"Little Fancy Dancer"

~When did you discover your creative gift for sculpting paper this way?
Allen: We didn't know we had talent in this area until we first tried it in 1987.

"Taking the Bull with the Bow"

~Once you discovered your talent in this area, then how long did it take to develop your intricate and extremely detailed style?
Allen: We discovered most of what we know in the first 5 years. The secrets in this medium we are still unlocking is mostly in how the paper is made. A lot of artists think they can make paper and do what we do. We have not only made the paper formula over a period of years but have invented equipment to do that. We developed pulping equipment and methods, presses, drying methods, casting techniques, molding and many many more innovations that would be nearly impossible to figure out. It has been 23 years and we are still learning.

"Shawl Dancer"
~What inspires your sculpted pieces and where do your ideas come from?

Allen: We are inspired by history and I have more ideas than time.

"A Way of Life"
~What techniques and materials do you use to create these stunning sculptures?
Allen: We create most of the materials and techniques.  It is our paper and our techniques and we are the pioneers of our process.

"Saved From the Flood"
~Can you give us a helpful tip of something you use to fuel your creativity?
Allen: Stay challenged. Don't be afraid to do something different, unique. Never give up and don't get discouraged. Keep striving for excellence and above all try new techniques. Do what has never been done before in the medium to keep it evolving.
"Fancy Dancer of the Northern Plains"
 ~Do you have any special sculpture secrets you'd be willing to share with us?

I want to share it all. I want to teach artists everything I know for each artist to reach his or her God given ability. We are developing "Project Lessons™" to do this. We have a registered trademark on file at the USPTO called Eckman Method® which include sculpture materials (casts, paper, and bonding agent) tools and instruction on DVD and print. We have 3 programs in development.
" Mother's Legacy"

1."Patty's Flowers" - is one that will take an artist from beginning level to intermediate to advanced and beyond to expert and master levels; as far as the God given ability of the artist will allow. This is a progressive program that artists can learn with our casts and our paper to do flowers, birds, animals figures and backgrounds. We will also teach mold making, framing and how to photograph and market their pieces.
2. "Eckman Method®" - is for advanced artists who want to jump in and do challenging pieces while they learn with the Eckman Method®. We provide "Starter Casts™" of figures and animals with DVD instructions and kits in "Project Lessons™" form with tools. Or, they can just buy a "Starter Cast™" and paper to create on their own after some prior instruction.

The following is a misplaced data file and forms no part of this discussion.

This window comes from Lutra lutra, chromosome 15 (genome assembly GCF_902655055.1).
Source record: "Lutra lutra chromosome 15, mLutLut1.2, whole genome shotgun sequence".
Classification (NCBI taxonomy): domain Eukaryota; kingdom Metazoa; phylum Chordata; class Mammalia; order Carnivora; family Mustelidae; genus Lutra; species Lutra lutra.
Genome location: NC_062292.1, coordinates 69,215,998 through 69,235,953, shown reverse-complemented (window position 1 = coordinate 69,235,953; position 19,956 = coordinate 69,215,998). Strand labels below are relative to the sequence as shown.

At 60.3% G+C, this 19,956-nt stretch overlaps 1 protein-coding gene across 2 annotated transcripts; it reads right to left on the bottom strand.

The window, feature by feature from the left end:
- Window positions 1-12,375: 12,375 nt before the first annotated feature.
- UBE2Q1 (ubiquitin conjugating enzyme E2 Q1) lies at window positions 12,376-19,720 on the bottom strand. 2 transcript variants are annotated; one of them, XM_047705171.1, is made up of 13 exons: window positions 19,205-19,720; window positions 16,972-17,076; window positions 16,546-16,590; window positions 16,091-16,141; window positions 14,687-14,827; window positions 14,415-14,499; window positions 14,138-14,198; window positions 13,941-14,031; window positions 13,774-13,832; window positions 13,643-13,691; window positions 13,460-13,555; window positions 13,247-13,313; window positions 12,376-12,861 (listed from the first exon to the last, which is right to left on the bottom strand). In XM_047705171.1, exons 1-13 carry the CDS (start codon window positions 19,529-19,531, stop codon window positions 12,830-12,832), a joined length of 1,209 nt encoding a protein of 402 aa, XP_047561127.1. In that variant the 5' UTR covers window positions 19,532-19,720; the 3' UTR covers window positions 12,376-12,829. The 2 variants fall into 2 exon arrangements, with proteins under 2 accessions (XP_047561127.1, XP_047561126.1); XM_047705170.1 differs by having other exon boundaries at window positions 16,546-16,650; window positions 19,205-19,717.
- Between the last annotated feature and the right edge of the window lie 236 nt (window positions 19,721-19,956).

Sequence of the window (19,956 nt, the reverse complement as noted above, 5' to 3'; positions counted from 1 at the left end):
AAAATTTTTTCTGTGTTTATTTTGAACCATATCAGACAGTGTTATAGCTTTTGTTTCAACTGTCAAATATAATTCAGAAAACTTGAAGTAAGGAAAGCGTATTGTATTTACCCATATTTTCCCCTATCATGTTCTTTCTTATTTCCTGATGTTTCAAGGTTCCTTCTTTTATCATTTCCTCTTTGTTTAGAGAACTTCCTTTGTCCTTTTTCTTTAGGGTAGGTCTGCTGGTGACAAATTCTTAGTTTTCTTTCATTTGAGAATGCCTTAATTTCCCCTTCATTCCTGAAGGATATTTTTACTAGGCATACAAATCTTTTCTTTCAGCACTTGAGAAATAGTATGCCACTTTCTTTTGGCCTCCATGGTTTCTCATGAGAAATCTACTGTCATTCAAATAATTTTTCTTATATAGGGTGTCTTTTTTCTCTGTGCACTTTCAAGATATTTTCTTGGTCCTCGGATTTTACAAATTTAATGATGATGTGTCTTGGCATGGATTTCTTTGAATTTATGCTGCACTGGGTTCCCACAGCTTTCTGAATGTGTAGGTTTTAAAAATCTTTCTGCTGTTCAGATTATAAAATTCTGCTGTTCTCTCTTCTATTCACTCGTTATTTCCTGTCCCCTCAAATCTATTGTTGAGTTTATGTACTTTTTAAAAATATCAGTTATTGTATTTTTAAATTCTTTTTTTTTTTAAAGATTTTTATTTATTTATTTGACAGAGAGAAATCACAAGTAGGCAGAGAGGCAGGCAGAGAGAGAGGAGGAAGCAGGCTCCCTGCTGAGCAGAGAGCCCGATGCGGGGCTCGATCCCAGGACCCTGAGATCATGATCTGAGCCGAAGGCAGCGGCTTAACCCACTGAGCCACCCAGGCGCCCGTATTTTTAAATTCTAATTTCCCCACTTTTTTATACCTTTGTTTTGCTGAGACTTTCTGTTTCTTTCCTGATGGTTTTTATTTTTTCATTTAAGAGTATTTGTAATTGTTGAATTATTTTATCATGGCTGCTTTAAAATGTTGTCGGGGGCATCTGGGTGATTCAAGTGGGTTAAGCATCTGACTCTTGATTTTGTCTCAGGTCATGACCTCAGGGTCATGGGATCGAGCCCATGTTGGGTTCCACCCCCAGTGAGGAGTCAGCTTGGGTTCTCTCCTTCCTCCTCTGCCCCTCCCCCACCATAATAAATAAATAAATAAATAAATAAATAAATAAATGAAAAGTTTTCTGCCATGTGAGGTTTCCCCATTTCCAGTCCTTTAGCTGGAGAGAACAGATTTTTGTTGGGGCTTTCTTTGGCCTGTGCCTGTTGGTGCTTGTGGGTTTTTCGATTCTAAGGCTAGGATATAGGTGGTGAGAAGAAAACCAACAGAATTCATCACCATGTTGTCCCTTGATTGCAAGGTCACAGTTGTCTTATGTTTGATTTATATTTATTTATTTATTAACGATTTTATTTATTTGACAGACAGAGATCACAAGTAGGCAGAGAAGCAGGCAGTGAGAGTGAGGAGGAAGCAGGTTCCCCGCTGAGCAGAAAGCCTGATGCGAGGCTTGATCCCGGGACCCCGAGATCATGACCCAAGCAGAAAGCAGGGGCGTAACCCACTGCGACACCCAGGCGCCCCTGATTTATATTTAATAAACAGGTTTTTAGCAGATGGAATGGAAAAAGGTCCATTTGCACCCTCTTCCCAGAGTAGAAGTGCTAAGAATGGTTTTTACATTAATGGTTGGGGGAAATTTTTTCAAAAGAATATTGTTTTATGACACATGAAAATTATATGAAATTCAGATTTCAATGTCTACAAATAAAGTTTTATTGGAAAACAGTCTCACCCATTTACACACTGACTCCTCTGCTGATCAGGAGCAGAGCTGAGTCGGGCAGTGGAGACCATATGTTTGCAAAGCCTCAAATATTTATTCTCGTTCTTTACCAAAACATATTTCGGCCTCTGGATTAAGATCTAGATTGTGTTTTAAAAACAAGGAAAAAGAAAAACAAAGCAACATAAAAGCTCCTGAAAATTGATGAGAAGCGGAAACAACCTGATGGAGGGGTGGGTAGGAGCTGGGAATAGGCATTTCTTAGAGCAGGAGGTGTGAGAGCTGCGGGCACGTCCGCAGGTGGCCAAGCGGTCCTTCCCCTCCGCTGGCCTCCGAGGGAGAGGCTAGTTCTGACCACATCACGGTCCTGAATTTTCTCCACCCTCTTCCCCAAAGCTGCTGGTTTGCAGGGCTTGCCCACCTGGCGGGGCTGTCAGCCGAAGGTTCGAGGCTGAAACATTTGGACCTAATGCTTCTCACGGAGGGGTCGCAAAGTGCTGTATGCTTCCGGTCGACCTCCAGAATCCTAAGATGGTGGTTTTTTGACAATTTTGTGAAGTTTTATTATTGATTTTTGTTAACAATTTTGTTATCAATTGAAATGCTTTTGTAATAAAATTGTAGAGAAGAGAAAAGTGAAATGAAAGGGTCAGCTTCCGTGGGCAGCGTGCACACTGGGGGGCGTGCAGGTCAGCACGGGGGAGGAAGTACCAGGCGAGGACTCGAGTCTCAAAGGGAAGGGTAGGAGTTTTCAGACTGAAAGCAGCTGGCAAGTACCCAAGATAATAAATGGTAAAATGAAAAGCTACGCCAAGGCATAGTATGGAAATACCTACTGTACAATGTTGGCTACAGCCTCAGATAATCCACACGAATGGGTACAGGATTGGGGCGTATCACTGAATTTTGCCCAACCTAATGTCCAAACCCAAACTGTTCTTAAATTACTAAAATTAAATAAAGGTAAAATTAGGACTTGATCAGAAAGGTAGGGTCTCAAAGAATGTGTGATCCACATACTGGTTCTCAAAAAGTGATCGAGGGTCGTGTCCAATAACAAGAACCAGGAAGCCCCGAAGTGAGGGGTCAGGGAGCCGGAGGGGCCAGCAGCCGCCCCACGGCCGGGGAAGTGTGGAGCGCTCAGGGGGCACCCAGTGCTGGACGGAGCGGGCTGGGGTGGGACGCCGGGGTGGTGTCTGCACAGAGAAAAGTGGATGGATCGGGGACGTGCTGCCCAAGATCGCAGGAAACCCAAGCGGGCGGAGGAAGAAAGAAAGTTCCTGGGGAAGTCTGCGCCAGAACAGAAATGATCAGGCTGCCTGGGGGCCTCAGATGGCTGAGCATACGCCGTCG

3."Your Molds and the Eckman Method®" - is for advanced artists who want to use their own molds for bronze, ceramic, resin, etc. and complete their pieces in museum quality cast paper sculpture with more detail. The artists will be instructed with a DVD watching me use one of my bronze molds to recreate the piece in paper with more detail. We show them how to cast in our pulp and use our paper and bonding agent.
These programs will all be on sale in our online store http://www.eckmanfineart.com/
"Little Bear Dancing II"

~Please give us a piece of advice you've uncovered on your artistic journey that would be an encouragement to those who want to pursue their creative talents or a career in art?
Allen: Don't believe what you hear people say if in your gut you believe different. In college my professors all said, "Don't pursue a career in fine art because you can't make a living." So we tried an advertising career for 12 years and ended up moving on to fine art. When I found cast paper I talked to people about how I wanted to do what I saw in "my minds eye" which is what we are doing now not just a single cast of cotton linters in a shallow mold. They said it couldn't be done. I thought different and within a year they were no longer the experts.

~Bragging rights:
What was the most impressive or important honor your talent has brought you?

We have won many awards, gold metals and blue ribbons and even best of show. We have had numerous articles written and our work published in books. We have our work in museums including the exclusive Booth Western Art Museum in Cartersville, GA and Ripley's Believe it or Not. Many celebrities and corporations collect our pieces. But above all the thing I value the most is a simple quote from an anonymous admirer written in an obscure gallery book many years ago which read, quote, "They said there is nothing new under the sun... they were wrong."


Thank you so very much Allen and Patty, for going the extra mile to include the gorgeous crystal clear photos of your pieces and taking the time to provide the interview questions filled with such fascinating information. I'm sure everyone enjoyed getting to know you.  I have now become an even greater fan of your awesome work.

Contact Patty and Allen Eckman
D.B.A. Eckman Fine Art, Inc.
222 Timberline Ct. - Rapid City, South Dakota 57702
605.343.4252 ~ Website: www.eckmanfineart.com
Email: allen@eckmanfineart.com ~ patty@eckmanfineart.com
"The Battling Bulls of the Rockies"


  1. All I can say is WOW. Amazing, beautiful, stunning work. So different too. Thanks for sharing them Angee!

  2. this is simply breathtaking!